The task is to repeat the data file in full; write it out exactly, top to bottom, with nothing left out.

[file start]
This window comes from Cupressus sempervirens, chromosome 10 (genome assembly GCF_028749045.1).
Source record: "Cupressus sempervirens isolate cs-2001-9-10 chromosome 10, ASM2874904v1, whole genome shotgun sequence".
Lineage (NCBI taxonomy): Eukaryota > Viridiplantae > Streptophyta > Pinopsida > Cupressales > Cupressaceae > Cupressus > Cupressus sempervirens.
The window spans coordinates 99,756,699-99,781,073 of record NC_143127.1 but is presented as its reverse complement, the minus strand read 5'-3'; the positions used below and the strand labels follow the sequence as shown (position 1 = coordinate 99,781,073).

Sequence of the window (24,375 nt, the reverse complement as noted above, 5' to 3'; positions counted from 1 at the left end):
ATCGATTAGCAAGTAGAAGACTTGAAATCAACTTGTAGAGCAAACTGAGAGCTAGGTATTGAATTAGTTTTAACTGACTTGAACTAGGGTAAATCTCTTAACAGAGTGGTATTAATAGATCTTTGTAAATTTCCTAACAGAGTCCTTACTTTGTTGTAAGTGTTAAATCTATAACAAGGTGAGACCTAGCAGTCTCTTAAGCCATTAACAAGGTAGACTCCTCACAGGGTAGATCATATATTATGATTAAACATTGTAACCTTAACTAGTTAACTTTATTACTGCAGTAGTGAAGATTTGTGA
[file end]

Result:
This window comes from Cupressus sempervirens, chromosome 10 (genome assembly GCF_028749045.1).
Source record: "Cupressus sempervirens isolate cs-2001-9-10 chromosome 10, ASM2874904v1, whole genome shotgun sequence".
Lineage (NCBI taxonomy): Eukaryota > Viridiplantae > Streptophyta > Pinopsida > Cupressales > Cupressaceae > Cupressus > Cupressus sempervirens.
The window spans coordinates 99,756,699-99,781,073 of record NC_143127.1 but is presented as its reverse complement, the minus strand read 5'-3'; the positions used below and the strand labels follow the sequence as shown (position 1 = coordinate 99,781,073).

Sequence of the window (24,375 nt, the reverse complement as noted above, 5' to 3'; positions counted from 1 at the left end):
ATCGATTAGCAAGTAGAAGACTTGAAATCAACTTGTAGAGCAAACTGAGAGCTAGGTATTGAATTAGTTTTAACTGACTTGAACTAGGGTAAATCTCTTAACAGAGTGGTATTAATAGATCTTTGTAAATTTCCTAACAGAGTCCTTACTTTGTTGTAAGTGTTAAATCTATAACAAGGTGAGACCTAGCAGTCTCTTAAGCCATTAACAAGGTAGACTCCTCACAGGGTAGATCATATATTATGATTAAACATTGTAACCTTAACTAGTTAACTTTATTACTGCAGTAGTGAAGATTTGTGA